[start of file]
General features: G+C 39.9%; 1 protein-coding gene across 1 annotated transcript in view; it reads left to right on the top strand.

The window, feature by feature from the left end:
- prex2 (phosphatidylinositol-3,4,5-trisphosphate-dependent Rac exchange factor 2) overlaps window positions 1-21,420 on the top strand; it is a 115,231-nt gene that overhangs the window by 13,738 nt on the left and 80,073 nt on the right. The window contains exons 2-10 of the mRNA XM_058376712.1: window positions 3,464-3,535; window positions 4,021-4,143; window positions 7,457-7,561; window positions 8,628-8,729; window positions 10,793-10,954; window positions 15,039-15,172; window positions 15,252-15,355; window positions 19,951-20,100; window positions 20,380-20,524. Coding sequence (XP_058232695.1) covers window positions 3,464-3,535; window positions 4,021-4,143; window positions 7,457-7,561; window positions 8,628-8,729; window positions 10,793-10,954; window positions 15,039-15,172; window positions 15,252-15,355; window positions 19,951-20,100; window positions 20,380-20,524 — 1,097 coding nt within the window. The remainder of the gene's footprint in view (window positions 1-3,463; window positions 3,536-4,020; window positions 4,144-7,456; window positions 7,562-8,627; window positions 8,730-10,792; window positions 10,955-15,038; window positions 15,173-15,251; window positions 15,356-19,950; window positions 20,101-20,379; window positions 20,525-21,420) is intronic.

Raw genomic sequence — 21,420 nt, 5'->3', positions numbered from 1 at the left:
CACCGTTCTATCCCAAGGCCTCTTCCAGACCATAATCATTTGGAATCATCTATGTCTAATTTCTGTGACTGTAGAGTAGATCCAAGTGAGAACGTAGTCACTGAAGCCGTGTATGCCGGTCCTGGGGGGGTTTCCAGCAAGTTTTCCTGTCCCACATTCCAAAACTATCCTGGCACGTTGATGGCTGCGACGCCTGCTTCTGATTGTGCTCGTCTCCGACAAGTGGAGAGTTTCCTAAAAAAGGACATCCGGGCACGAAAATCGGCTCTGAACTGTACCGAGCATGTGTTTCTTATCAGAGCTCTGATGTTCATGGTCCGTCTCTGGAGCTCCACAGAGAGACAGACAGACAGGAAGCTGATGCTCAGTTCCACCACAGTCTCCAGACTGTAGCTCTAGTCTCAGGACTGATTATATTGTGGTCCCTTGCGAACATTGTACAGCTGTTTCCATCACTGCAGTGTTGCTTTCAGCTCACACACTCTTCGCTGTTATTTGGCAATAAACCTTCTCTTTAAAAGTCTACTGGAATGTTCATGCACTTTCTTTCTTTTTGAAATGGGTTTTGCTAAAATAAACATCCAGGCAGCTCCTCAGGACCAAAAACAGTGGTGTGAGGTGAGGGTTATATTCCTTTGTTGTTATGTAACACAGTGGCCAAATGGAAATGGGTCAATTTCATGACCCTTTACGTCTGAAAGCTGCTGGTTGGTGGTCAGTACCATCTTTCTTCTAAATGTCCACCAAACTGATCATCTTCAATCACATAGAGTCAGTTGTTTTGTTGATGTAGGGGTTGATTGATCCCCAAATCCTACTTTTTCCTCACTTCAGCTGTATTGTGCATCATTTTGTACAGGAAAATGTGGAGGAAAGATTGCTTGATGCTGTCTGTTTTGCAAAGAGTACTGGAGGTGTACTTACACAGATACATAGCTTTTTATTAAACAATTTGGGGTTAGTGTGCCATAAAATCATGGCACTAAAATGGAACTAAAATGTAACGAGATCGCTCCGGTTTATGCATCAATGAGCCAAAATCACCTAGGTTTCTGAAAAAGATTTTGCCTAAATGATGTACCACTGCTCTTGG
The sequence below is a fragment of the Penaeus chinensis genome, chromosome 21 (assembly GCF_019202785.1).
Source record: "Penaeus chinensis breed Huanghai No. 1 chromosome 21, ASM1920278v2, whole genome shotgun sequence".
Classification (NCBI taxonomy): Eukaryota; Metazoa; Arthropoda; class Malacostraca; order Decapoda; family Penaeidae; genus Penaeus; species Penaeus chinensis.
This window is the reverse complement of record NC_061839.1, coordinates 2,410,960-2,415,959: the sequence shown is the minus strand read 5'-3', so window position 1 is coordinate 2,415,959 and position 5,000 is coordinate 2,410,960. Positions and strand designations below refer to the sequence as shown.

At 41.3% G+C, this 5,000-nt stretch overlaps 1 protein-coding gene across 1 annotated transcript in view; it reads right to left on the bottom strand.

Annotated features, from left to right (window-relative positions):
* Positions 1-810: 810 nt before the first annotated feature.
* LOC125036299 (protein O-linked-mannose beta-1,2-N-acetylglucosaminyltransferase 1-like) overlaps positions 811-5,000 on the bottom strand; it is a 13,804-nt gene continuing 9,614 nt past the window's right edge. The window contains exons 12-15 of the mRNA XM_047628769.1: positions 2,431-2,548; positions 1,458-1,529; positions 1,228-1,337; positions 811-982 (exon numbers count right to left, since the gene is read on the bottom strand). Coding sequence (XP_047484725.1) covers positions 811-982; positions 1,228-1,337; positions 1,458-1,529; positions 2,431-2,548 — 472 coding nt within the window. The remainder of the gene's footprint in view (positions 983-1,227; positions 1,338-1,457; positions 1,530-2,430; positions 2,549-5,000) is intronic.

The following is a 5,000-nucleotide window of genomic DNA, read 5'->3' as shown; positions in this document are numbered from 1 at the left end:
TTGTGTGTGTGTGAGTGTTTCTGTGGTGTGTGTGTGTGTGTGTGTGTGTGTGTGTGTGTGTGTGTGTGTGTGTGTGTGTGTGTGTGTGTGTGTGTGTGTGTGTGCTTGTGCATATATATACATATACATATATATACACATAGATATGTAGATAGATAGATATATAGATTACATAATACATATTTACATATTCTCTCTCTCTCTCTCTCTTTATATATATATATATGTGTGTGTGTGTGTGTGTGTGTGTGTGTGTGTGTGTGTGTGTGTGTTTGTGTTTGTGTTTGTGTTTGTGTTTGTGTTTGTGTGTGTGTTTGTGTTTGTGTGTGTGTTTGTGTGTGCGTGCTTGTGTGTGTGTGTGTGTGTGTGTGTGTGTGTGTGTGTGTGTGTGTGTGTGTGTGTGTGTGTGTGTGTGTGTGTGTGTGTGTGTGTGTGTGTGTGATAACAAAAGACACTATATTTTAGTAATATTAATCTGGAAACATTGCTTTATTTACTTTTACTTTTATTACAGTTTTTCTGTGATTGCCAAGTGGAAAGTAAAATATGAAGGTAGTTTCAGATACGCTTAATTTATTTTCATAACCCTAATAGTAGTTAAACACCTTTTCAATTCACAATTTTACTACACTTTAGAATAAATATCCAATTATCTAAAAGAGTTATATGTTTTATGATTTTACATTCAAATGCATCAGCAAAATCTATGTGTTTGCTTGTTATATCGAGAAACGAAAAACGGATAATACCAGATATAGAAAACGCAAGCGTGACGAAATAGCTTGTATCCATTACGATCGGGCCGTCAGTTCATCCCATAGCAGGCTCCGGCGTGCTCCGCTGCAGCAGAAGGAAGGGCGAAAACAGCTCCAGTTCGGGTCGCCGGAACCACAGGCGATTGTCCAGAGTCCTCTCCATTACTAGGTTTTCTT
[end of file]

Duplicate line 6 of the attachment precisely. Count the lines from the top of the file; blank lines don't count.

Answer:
The sequence below is a fragment of the Penaeus chinensis genome, chromosome 21 (assembly GCF_019202785.1).